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SAP bests forecasts, increases market share

Shares in the German software giant rise more than 3 percent after the company says its quarterly license sales are up 17 percent.

SAP, the world's biggest maker of business software, reported better than expected first-quarter license sales on Thursday, defying concerns about the health of the software sector as it took a bigger share of the market from rivals.

Shares in SAP rose more than 3 percent in an otherwise lackluster German market after the company said its license sales were up 17 percent in the quarter, driven by gains in the United States but strong across all regions and unexpectedly so in Europe.

While archrival Oracle began to digest its $10.6 billion acquisition of PeopleSoft, and Siebel cut its outlook, SAP's focus on a broader, more integrated software portfolio and beefed-up sales force appeared to pay off.


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Its first-quarter license sales of about $567 million (434 million euros)--which bring future maintenance and service deals--easily beat the average forecast of 408 million euros in a Reuters poll of 22 analysts.

In the United States--the world's biggest software market, and the market where SAP generates nearly a third of its revenue--the company's market share increased to 41 percent from 38 percent a quarter earlier. Globally it rose to 58 percent from 55 percent.

SAP, whose major contract wins in the quarter included deals with U.S. luggage maker Samsonite and Danish brewer Carlsberg, defines its peer group as Oracle, Siebel and the business-software unit of Microsoft.

The company stuck to its forecast of license sales growing 10 to 12 percent this year and earnings per share of between 4.7 euros and 4.8 euros, despite the better-than-expected first quarter, when total revenue rose 11 percent to about $2.26 billion (1.73 billion euros).

SAP shares were up 3.1 percent at 119.02 euros by 0920 GMT, the top gainer in an overall flat blue-chip DAX index.

At the same time the DJ Stoxx European Technology index was up 0.71 percent at 232.61 points. The results earned the company upgrades from more than one bank.

"Fantastic--they crushed the numbers across the board," said JPMorgan software analyst John Segrich. "Every geography was ahead of what the Street thought.

"The Americas continues to be exceptionally strong, and Europe grew 18 percent not including Germany, which is way better than any expectations, certainly considering all the negativity you get about how bad Europe is for business."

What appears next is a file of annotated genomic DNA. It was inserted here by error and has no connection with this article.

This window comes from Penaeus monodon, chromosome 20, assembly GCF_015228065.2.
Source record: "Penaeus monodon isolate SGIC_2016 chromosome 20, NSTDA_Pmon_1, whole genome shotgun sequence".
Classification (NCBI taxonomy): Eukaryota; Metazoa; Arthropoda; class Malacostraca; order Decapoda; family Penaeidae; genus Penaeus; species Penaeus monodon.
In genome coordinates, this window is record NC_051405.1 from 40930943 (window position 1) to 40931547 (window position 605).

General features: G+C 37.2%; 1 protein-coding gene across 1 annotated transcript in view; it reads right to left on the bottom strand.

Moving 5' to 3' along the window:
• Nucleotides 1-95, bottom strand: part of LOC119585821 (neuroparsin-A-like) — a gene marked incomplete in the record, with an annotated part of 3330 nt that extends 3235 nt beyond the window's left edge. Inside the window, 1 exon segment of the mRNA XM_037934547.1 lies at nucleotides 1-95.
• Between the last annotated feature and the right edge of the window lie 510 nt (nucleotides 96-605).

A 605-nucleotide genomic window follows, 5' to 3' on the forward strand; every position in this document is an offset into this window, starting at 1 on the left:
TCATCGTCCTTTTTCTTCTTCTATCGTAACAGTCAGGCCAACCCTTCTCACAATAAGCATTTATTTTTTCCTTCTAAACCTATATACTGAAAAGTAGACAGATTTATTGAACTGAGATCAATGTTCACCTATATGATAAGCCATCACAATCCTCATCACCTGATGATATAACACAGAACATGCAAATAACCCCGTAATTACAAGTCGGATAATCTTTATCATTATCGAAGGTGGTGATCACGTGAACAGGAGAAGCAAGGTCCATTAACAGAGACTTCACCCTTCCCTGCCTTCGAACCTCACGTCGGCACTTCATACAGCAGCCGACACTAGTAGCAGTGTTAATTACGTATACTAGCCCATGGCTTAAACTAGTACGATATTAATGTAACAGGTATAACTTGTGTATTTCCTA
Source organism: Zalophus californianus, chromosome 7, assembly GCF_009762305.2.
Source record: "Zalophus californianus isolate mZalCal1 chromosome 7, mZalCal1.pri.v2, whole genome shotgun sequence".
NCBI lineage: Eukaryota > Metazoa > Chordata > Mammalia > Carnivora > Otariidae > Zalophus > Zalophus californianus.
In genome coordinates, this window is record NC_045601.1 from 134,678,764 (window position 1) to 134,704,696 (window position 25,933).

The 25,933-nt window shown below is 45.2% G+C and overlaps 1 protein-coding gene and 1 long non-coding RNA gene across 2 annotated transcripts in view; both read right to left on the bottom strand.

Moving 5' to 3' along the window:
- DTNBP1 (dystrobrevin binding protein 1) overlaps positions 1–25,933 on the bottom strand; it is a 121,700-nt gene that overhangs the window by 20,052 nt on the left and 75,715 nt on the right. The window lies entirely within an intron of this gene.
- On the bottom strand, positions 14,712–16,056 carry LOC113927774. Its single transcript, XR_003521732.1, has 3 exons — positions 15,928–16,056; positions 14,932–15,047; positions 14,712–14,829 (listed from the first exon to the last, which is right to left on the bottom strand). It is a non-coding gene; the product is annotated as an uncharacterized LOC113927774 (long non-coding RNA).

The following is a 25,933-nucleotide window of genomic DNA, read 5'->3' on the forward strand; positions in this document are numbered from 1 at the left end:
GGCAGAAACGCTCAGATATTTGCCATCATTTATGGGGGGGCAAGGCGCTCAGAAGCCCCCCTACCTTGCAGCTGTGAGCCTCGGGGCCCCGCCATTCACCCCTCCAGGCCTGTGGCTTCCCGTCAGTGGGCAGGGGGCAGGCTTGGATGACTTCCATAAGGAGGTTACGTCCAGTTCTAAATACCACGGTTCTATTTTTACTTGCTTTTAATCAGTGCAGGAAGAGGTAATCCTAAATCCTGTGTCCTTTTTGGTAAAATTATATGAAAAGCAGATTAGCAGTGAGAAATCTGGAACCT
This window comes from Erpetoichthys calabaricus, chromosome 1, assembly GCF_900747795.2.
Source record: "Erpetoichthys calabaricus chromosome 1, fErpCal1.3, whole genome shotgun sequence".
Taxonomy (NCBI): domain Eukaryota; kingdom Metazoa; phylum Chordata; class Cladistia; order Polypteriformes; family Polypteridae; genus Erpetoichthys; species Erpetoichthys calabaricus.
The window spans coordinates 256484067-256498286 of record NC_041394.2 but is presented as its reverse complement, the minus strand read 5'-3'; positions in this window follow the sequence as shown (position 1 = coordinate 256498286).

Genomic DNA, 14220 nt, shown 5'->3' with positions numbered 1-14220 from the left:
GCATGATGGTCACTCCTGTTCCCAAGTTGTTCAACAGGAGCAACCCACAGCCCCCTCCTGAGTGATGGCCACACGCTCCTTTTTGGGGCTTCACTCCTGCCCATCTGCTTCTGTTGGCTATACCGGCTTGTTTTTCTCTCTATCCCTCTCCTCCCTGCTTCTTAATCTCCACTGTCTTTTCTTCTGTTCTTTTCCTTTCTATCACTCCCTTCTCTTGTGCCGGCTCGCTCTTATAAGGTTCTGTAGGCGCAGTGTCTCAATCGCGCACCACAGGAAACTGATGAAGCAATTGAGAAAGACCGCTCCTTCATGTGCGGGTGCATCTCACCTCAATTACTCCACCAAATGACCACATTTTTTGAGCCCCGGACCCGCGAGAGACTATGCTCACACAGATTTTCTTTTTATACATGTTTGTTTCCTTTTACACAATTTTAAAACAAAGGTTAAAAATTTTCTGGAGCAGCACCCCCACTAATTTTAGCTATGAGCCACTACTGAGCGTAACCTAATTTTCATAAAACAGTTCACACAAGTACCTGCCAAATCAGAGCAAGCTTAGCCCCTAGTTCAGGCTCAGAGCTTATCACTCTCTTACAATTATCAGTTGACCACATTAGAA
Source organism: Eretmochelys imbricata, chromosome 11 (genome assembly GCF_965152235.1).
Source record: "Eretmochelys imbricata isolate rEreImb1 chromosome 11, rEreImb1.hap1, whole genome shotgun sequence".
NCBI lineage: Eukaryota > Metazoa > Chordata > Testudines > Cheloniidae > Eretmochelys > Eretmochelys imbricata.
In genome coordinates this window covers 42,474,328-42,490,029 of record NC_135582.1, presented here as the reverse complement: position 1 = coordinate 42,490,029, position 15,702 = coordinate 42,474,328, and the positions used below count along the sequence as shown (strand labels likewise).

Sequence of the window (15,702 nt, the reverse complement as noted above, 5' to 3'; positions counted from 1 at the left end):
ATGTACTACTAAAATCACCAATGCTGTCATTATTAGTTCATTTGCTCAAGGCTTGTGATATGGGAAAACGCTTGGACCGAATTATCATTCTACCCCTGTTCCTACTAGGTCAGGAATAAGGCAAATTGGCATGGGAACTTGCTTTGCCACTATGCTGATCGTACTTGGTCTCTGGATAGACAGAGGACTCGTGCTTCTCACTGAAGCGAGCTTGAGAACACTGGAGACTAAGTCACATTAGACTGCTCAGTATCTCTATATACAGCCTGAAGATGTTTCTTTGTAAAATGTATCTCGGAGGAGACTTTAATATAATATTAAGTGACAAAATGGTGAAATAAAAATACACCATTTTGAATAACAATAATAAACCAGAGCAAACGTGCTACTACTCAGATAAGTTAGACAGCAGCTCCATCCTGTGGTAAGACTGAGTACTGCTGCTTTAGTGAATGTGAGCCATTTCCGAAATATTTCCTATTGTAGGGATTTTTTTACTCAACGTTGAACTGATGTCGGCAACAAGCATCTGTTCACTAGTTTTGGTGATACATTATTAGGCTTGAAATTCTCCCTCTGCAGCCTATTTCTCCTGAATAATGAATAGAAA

Smith Barney upgraded the stock to "buy" from "hold," and WestLB also upped it to "buy" from "outperform".

Bottom line holds up
Fears that profits might suffer as SAP hires 3,000 extra staff this year were largely unrealized, although the company only reiterated a forecast of a rise of up to 0.5 percentage points in its pro-forma operating profit margin this year.

Pro-forma operating profits, excluding stock-based compensation and acquisition-related charges, grew 15 percent to about $497 million (381 million euros), broadly in line with analysts' forecasts, while net profit was also in line, up 11 percent at about $332 million (254 million euros).

The pro-forma margin was 22 percent in the March quarter, around 1 percentage point higher than a year ago.

At about $1.09 billion (832 million euros), free cashflow fell to 48 percent of revenue from 53 percent a year ago because of increased investments, SAP said.

But the company increased its liquid assets to about $5.22 billion (4 billion euros) as of March 31 from $4.17 billion (3.2 billion euros) at the end of 2004, giving it the means to pursue acquisitions after losing a bidding war for U.S. retail software specialist Retek to Oracle.

Chief Executive Henning Kagermann indicated in a Reuters interview last month he could consider a share buyback, for which SAP has shareholder approval, once this level was reached.

SAP, which works with key clients in developing software for specific industries, differs from its rivals not only in its European base--all its competitors are in the United States--but also in its product offering.

Its software aims to harmonize the workings of systems used to run the various parts of a company's business--such as human resources or supply chain management--while its rivals offer more specialized, standalone software.

Oracle's products center around databases, while Siebel's are designed for managing customer sales accounts.

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